Virgin Islands Day

Virgin Islands Day is a holiday that’s observed in the British Virgin Islands on the 1st of July annually. This holiday has been celebrated since the mid-1950s and was previously known as Territory Day. This is a day that commemorates island culture and a recognition that the Virgin Islands have a distinct culture and history from the rest of the Caribbean.

It’s a day of national pride and reflection and a holiday that’s observed with a fair amount of fun as well. It’s a day for Virgin Islanders to enjoy their position as a British overseas colony and to have a little bit of fun with fellow Islanders.

The History Of Virgin Islands Day

Since the 17th century, the British Virgin Islands were under British control. During the 19th century, the British Virgin Islands became a part of the Federation of the Leeward Islands which included other British colonies in the Caribbean. In 1956, this federation was dissolved and the Virgin Islands became a colony. This is when Colony Day was created.

During the 60s, as other colonies began to move towards independence, the classification of the Virgin Islands was changed from a colony to a territory. The 1978 Public Holiday Act would then amend the holiday calendar so that Territory Day replaced Colony Day.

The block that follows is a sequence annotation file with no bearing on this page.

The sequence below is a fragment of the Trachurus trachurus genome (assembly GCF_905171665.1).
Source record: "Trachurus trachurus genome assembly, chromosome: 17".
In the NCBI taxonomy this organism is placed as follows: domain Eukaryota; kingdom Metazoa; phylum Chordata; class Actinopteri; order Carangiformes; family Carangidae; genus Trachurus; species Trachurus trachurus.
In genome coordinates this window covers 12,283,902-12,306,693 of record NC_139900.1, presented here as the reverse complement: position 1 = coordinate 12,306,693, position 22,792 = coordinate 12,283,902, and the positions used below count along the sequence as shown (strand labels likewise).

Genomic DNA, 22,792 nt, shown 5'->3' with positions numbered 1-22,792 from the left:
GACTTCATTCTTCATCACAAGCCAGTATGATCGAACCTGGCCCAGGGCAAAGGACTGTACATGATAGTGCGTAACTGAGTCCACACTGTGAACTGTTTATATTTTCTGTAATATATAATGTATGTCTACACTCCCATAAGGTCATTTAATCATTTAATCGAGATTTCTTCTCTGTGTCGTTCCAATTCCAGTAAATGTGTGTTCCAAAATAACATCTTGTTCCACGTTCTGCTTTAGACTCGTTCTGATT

In 2020, the British Virgin Islands Holidays Review Committee recommended that the name of this holiday be changed to Virgin Islands Day. This happened on December 2nd of that year. Although the official name of this holiday is now Virgin Islands Day, it’s still referred to by many people as Territory Day.

Observing Virgin Islands Day

Since this is a public holiday in the BVI (British Virgin Islands) government offices, schools and businesses are closed and it’s a day off for the general population. A variety of events also take place on this day and those include concerts, parades, and festivals.

Where is it celebrated?
British Virgin Islands (Public holiday)
When is it?
This year (2023)
Next year (2024)
July 1 Monday
Last year (2022)
July 1 Friday